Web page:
Edge computing brings up a number of issues that need to be addressed before mainstream adoption.
Edge computing and certain VNFs will run in exactly the same location. Operators will have to perform gap analysis and either:
- Share the same infrastructure, or
- Share similar infrastructure, simplifying procurement, or
- Use different infrastructure if the requirements diverge sufficiently e.g. edge requiring GPU etc.
Mobility is inevitable for cellular UE when moving within the network or even when changing radio access technologies (RATs) e.g. WiFi to 5G. Users will demand continuity of service. For stateless applications, e.g. video optimization, this is not an issue. However for stateful application such as AR/VR, there needs to be seamless handoff. This could be accomplished by:
- Mobility of state across edge instances, or
- Mobility of application (VM/container) across edge instances (assuming they are not multi-tenant)
Connected cars are typically not all going to be connected to the same CSP. This means that for car to car or car to sensor communication to occur effectively, the application has to span multiple operators. This is one of the area ETSI MEC is considering looking at in their next phase.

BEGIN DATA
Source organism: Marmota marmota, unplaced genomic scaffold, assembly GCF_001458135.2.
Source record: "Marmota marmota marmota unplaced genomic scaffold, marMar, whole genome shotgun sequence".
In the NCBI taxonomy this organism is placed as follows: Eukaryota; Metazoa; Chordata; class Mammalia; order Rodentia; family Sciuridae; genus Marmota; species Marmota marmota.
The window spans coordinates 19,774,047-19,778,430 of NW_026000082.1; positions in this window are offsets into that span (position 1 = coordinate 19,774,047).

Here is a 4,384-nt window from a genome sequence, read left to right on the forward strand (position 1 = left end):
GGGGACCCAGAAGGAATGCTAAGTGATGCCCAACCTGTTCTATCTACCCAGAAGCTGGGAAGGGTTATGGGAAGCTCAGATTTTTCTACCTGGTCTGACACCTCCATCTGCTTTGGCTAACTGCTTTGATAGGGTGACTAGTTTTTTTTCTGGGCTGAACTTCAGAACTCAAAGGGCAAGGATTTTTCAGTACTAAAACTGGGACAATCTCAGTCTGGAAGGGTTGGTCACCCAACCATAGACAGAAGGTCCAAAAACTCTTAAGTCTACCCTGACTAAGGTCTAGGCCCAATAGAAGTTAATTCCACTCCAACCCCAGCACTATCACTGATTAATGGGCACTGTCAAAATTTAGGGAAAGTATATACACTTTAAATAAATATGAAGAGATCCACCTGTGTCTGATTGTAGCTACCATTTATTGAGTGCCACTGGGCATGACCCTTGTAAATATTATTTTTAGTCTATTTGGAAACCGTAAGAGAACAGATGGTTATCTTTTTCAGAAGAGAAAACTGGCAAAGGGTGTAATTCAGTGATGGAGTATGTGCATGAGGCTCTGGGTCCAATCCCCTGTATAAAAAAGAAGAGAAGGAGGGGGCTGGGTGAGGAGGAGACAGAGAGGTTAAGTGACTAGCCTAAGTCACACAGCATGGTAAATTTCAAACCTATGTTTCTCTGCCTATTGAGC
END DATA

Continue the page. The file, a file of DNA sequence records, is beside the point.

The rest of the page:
Location and Hierarchy
To provide maximum flexibility to operators, application developers and users, edge compute needs to be deployed in a variety of places such as:
- On-premise e.g. IoT gateway, vCPE
- Radio node e.g. eNodeB
- Aggregation point e.g. Virtual central office (C-RAN), RAN aggregation hut
- Regional data center
Rather than running in only one location, the application may span a hierarchy of locations all the way from the “thing” to the cloud. See N-tier deployment viewpoint above.
Security and Compliance